If you are not connected to your external drive 24/7 Time Machine does not care. The backup will be performed the next time the drive it attached. Time Machine is also capable of backing up to a Time Capsule or network share. This overview might give you a better idea of how Time Machine works. I also give some idea of which files can safely be excluded from a backup to save a little space. ATPM 15.03 - How To: Time Travel: Introduction to Time Machine

    As far as what type of drive to used that is discussed briefly as well. When backing up to an external drive attached to the computer Time Machine looks fora drive that has been formatted HFS+ with journalling enabled. Most new hard drives will work but need to be formatted--Which can be done in Disk utility.

    BTW after you "clone" your drive boot from the clone and launch a program or two just to check things out. I created a clone once and something went wrong in the process. When I needed it the system would not accept my login password when booted from the clone.
    Sylvester Roque Former Contributing Editor About This Particular Macintosh

    "Got Time to breathe. You got time for music." Denver Pyle as Briscoe Darling

  3. #3

    Yffum's Avatar
    Member Since
    Feb 22, 2010
    Posts
    77
    Specs:
    MacBook Pro Running Snow Leopard out of the box
    Thanks a ton for all the info, you really helped a lot! I'm sorry it took me so long to reply, but I've been really busy.

    The website you gave also helped a lot too, but I still have a couple questions.

    Will 1TB be enough to hold the Time Machine backup and the bootable backup if my computer's hard drive is 320GB? Or might I be able to get away with only a 500GB HD?

    And my last question is, how do I know if I can format a certain hard drive to HFS+ in Disk Utility? I was looking at this one: Amazon.com: Western Digital WD Elements 1 TB USB 2.0 Desktop External Hard Drive WDBAAU0010HBK-NESN: Computer & Accessories Do you think I'll be able to format it so it works with Time Machine?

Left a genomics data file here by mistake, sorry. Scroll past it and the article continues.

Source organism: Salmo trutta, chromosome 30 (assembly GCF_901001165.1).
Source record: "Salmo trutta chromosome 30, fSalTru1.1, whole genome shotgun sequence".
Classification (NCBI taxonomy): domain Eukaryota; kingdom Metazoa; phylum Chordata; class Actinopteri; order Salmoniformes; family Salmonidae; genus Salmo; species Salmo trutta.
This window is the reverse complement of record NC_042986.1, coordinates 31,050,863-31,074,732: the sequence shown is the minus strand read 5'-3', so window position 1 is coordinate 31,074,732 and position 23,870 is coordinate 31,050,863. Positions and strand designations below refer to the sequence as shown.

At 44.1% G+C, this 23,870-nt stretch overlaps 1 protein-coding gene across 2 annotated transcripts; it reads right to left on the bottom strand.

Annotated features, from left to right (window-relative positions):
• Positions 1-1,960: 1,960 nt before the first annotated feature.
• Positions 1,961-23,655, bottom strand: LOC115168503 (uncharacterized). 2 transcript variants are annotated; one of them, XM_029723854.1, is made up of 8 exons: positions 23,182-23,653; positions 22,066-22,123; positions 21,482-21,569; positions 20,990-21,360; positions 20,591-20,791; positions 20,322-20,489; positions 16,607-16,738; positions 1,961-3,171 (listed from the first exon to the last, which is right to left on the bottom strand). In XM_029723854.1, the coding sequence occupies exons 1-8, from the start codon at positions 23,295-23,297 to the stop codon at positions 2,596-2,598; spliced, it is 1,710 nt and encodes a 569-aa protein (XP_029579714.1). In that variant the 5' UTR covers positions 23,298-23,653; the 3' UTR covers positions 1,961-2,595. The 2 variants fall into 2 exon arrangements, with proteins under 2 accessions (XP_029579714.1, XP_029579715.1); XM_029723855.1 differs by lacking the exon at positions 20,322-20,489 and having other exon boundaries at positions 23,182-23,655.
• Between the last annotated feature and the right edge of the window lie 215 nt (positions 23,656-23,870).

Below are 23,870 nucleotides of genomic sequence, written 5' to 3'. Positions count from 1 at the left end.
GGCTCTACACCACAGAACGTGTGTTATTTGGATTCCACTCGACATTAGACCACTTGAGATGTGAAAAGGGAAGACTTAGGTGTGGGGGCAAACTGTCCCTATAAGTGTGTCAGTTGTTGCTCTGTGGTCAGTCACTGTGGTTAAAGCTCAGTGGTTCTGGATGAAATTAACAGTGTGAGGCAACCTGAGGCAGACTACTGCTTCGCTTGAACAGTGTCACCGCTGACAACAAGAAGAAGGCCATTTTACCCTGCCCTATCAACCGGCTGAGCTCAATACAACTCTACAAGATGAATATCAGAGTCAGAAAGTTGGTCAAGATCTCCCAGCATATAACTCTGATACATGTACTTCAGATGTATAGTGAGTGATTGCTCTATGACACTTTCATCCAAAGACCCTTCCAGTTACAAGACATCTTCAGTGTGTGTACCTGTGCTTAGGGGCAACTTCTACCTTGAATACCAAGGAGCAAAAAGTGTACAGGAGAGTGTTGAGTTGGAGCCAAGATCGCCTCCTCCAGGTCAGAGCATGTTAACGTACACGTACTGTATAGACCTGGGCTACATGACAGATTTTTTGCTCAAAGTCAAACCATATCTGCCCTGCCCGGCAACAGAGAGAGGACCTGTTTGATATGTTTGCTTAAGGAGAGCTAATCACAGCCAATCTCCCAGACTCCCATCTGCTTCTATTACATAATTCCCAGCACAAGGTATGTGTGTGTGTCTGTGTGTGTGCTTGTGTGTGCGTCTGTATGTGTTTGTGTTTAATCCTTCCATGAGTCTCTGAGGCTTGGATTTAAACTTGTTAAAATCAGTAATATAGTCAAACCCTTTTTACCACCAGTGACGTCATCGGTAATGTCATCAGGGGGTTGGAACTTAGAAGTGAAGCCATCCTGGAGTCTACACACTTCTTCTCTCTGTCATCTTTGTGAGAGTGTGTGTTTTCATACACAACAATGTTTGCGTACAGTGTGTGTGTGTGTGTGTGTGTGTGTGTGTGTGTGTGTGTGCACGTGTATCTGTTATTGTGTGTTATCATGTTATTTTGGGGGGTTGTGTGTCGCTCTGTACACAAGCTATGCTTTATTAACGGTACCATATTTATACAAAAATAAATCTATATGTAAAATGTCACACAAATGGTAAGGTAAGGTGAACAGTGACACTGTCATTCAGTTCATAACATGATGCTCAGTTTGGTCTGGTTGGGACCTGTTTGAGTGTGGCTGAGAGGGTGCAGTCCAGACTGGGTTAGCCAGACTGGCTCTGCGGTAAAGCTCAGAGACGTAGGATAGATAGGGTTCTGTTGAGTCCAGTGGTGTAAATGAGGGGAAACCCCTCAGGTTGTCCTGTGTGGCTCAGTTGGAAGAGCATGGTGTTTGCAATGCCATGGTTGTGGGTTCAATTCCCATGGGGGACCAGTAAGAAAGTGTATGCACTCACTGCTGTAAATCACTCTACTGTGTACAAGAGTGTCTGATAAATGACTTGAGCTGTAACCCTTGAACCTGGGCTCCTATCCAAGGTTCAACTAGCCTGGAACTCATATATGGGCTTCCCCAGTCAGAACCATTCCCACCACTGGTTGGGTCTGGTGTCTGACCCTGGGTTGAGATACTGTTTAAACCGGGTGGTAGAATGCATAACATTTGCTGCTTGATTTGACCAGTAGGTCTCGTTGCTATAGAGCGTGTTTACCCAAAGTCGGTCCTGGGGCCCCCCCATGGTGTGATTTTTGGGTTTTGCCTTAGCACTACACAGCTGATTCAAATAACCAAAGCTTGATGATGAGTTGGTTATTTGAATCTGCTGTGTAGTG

Thanks again for all your help.

  4. #4

    Slydude's Avatar
    Member Since
    Nov 16, 2009
    Location
    North Louisiana, USA
    Posts
    9,244
    Specs:
    2.8 GHz MacBook Pro 10.11, 8 GB mem, iPhone 6+
    My MacBook Pro initially had a 320 GB drive as well. I had my Time Machine backup on a 1 TB drive and it held about a years worth of Time Machine backups. That was without the system clone though. My system files take up a bit less than 100 GB and roughly 15 or so GB of data plus a few other files also backed up by TM. My guess would be that if the partitioner a clone were about 350 GB you could go about 6 to 8 months before things start getting deleted.

    Disk Utility will recognize just about any hard drive on the market. As long as it can connect directly to your Mac that shouldn't be an issue.

    BTW Thanks for the rep bump.
    Sylvester Roque Former Contributing Editor About This Particular Macintosh

    "Got Time to breathe. You got time for music." Denver Pyle as Briscoe Darling

  5. #5

    Yffum's Avatar
    Member Since
    Feb 22, 2010
    Posts
    77
    Specs:
    MacBook Pro Running Snow Leopard out of the box
    Thanks a lot! You answered all my questions and I'm ready to go out and get my hard drive! All of your answers were really helpful and now I feel like an expert on back-ups

  6. #6

    Slydude's Avatar
    Member Since
    Nov 16, 2009
    Location
    North Louisiana, USA
    Posts
    9,244
    Specs:
    2.8 GHz MacBook Pro 10.11, 8 GB mem, iPhone 6+
    You're welcome. glad to help. I am always looking for future column ideas so pass on any that you might have.
    Sylvester Roque Former Contributing Editor About This Particular Macintosh

    "Got Time to breathe. You got time for music." Denver Pyle as Briscoe Darling